If you have recently repotted your peace lily, and instead of looking perky and pleased with the new environment, it’s drooping all over the place, you might be wondering why? What would cause this, given that the plant has just been provided with fresh soil and more space? In this article, we’re going to look at the potential reasons.
Peace lilies that have just been repotted may be wilting because of transplant shock, in which case they will pick up again reasonably quickly without input from you. Other potential causes of drooping include heat stress, water stress, or too much direct sunlight. Finally, your peace lily may be under attack by pests.
Why Is My Peace Lily Drooping?
Your peace lily is probably drooping because it is shocked. This is the most likely explanation for drooping after the plant has been moved from one container to another. Because you have disturbed its roots, the plant starts to wilt.
Even if you handle the peace lily very carefully when repotting, this may happen because you have put it into new soil, and the plant will take a little time to adjust to this.
If you have divided your peace lily up while repotting it, it is even more likely to suffer from transplant shock. Don’t worry if it goes very limp for a few days to a week, and it looks like it is dying. It is probably just shocked, and it should get over it.
What Else Could Be Wrong?
There are many other reasons a peace lily may droop when repotted, especially if it has also been relocated. Too much or too little water or poor drainage in the new container are likely explanations. Peace lilies don’t like to stay very wet for long, so mix perlite into the soil.
Alternatively, your plant may be suffering from heat stress if you have put it in a new spot or if it got exposed to a temperature fluctuation while being repotted. If you left its bare roots out of the soil in the sun for any length of time, it will wilt.
If you have put your repotted peace lily in too much direct sun, this could also lead to wilting. When we repot plants, we often put them in new places because they don’t fit so well in the old ones – but it’s better to avoid this if possible.
The new position will have new conditions for your peace lily to get used to, and it also has to get used to the new soil while suffering from stress at being handled. It is best to only subject your peace lily to one change at a time, so if you have repotted it, try not to relocate it until it has recovered.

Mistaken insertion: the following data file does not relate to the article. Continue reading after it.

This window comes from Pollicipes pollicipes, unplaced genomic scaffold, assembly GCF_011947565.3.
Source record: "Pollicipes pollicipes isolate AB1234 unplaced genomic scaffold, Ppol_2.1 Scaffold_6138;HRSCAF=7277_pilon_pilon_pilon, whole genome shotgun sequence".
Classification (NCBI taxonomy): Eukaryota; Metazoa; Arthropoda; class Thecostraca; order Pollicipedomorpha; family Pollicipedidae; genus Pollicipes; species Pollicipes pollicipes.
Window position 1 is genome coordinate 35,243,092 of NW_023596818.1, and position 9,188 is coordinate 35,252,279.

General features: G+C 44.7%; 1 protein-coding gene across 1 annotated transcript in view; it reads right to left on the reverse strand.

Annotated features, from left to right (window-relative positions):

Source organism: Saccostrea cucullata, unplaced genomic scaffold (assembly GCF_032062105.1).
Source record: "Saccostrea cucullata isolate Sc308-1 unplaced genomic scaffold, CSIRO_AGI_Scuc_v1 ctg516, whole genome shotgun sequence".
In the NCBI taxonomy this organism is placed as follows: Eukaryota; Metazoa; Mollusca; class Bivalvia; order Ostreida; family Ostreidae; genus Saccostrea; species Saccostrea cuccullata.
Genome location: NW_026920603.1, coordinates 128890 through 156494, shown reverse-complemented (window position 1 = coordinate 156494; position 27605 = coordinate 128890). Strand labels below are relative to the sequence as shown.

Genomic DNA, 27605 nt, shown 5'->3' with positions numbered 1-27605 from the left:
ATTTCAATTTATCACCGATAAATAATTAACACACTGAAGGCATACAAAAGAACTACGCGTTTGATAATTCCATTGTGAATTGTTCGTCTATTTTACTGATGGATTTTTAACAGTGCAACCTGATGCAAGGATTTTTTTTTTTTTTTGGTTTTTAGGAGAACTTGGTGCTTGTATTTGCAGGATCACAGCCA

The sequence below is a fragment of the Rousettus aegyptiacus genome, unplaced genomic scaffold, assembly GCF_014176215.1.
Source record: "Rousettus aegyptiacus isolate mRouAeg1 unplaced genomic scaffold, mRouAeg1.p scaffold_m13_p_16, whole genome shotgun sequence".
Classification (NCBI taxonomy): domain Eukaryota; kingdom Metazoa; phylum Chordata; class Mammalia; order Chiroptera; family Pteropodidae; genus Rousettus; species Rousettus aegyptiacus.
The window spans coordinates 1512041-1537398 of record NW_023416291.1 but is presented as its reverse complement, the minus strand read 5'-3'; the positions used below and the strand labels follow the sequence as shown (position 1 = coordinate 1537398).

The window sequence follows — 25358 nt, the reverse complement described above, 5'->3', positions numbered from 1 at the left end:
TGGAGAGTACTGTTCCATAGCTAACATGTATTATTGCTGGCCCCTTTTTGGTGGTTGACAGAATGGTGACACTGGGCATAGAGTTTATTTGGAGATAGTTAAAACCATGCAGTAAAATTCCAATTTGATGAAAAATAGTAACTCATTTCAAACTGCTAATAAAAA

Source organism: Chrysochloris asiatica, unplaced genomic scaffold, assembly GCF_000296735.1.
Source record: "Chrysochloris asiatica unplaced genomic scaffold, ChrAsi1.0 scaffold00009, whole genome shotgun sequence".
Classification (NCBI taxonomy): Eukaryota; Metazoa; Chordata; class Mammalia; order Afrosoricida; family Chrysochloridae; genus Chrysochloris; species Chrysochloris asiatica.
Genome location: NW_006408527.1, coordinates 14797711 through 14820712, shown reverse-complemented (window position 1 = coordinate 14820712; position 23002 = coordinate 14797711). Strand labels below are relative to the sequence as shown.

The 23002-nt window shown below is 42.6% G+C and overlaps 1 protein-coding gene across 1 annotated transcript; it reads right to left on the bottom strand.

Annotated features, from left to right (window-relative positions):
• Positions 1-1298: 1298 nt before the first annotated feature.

Sometimes this is unavoidable, but if it doesn’t have to go to a new place, don’t put it in one. If you need to move it, make sure it is not going to be in more sun than it was previously, even if you have to rig up some shade to keep it safe.
One last thing to check for is pests. Although not related to repotting, things like mealybugs and spider mites can leave your peace lily vulnerable if they attack in large numbers. Coupled with the stress of being repotted, this could lead to wilting.
You should check under the leaves of your peace lily. If you see little white balls, your plant has mealybugs. Threads of web mean spider mites. You might also see aphids crawling around or the dark ovals indicating scale insects are present.
Check for pests, isolate infected plants, and treat them quickly.
What Should I Do?
If your peace lily is wilting, you need to determine the cause. Check whether the soil is wet or dry, if the plant is in too much sun or whether it has been allowed to get too hot or too cold. Look for insects.
If there is no apparent cause of the drooping, likely, your plant is shocked from being repotted. Unfortunately, there is nothing you can do about this except wait for it to recover on its own.
Keep your plant somewhere with reasonable temperatures, away from direct sun, while it is recovering. It may take a week or two to pick up, but don’t try and give it fertilizer, lots of water, or any other correctives – treat it gently and wait.
After being repotted, a peace lily will droop for many reasons, but the most common one is transplant shock. In general, there is not much you can do to solve this; you will have to wait for the plant to recover. However, it should do so reasonably quickly, especially if you keep it in semi-bright light and treat it gently.